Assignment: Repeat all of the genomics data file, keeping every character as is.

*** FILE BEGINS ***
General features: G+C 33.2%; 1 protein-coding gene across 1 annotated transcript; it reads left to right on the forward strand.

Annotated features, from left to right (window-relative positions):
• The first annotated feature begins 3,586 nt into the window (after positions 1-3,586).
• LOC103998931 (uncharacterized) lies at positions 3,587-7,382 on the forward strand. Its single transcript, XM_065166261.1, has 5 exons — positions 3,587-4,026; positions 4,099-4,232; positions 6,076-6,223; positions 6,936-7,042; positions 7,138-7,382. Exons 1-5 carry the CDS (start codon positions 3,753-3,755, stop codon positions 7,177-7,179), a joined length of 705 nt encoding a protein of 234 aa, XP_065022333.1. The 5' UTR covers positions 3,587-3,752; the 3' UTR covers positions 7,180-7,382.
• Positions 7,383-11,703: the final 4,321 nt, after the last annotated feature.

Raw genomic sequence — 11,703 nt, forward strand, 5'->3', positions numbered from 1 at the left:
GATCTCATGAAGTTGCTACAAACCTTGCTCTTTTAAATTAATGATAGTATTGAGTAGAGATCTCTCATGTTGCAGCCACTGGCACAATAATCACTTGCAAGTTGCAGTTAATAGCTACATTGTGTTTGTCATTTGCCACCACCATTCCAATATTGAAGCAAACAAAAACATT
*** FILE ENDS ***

General features: G+C 33.2%; 1 protein-coding gene across 1 annotated transcript; it reads left to right on the forward strand.

Annotated features, from left to right (window-relative positions):
• The first annotated feature begins 3,586 nt into the window (after positions 1-3,586).
• LOC103998931 (uncharacterized) lies at positions 3,587-7,382 on the forward strand. Its single transcript, XM_065166261.1, has 5 exons — positions 3,587-4,026; positions 4,099-4,232; positions 6,076-6,223; positions 6,936-7,042; positions 7,138-7,382. Exons 1-5 carry the CDS (start codon positions 3,753-3,755, stop codon positions 7,177-7,179), a joined length of 705 nt encoding a protein of 234 aa, XP_065022333.1. The 5' UTR covers positions 3,587-3,752; the 3' UTR covers positions 7,180-7,382.
• Positions 7,383-11,703: the final 4,321 nt, after the last annotated feature.

Raw genomic sequence — 11,703 nt, forward strand, 5'->3', positions numbered from 1 at the left:
GATCTCATGAAGTTGCTACAAACCTTGCTCTTTTAAATTAATGATAGTATTGAGTAGAGATCTCTCATGTTGCAGCCACTGGCACAATAATCACTTGCAAGTTGCAGTTAATAGCTACATTGTGTTTGTCATTTGCCACCACCATTCCAATATTGAAGCAAACAAAAACATT